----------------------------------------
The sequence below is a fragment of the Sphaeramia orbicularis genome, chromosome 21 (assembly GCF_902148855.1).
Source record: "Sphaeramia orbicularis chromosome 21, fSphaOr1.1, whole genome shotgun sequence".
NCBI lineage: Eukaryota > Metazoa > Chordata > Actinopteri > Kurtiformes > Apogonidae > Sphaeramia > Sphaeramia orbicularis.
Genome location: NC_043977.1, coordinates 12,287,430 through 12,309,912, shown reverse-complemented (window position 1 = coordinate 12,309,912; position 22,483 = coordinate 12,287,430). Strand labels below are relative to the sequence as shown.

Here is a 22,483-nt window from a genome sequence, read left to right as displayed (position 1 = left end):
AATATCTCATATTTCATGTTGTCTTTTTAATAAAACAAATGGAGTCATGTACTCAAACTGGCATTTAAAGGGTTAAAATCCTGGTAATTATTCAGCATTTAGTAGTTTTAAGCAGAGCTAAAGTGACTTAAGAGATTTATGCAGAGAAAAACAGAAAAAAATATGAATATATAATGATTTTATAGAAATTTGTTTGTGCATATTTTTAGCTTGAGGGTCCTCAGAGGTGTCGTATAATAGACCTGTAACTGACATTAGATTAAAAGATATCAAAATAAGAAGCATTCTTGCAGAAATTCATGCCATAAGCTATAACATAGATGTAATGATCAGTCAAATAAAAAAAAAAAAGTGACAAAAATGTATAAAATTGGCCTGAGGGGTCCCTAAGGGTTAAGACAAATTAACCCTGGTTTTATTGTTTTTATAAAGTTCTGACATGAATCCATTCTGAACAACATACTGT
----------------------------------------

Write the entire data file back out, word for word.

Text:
The sequence below is a fragment of the Sphaeramia orbicularis genome, chromosome 21 (assembly GCF_902148855.1).
Source record: "Sphaeramia orbicularis chromosome 21, fSphaOr1.1, whole genome shotgun sequence".
NCBI lineage: Eukaryota > Metazoa > Chordata > Actinopteri > Kurtiformes > Apogonidae > Sphaeramia > Sphaeramia orbicularis.
Genome location: NC_043977.1, coordinates 12,287,430 through 12,309,912, shown reverse-complemented (window position 1 = coordinate 12,309,912; position 22,483 = coordinate 12,287,430). Strand labels below are relative to the sequence as shown.

Here is a 22,483-nt window from a genome sequence, read left to right as displayed (position 1 = left end):
AATATCTCATATTTCATGTTGTCTTTTTAATAAAACAAATGGAGTCATGTACTCAAACTGGCATTTAAAGGGTTAAAATCCTGGTAATTATTCAGCATTTAGTAGTTTTAAGCAGAGCTAAAGTGACTTAAGAGATTTATGCAGAGAAAAACAGAAAAAAATATGAATATATAATGATTTTATAGAAATTTGTTTGTGCATATTTTTAGCTTGAGGGTCCTCAGAGGTGTCGTATAATAGACCTGTAACTGACATTAGATTAAAAGATATCAAAATAAGAAGCATTCTTGCAGAAATTCATGCCATAAGCTATAACATAGATGTAATGATCAGTCAAATAAAAAAAAAAAAGTGACAAAAATGTATAAAATTGGCCTGAGGGGTCCCTAAGGGTTAAGACAAATTAACCCTGGTTTTATTGTTTTTATAAAGTTCTGACATGAATCCATTCTGAACAACATACTGT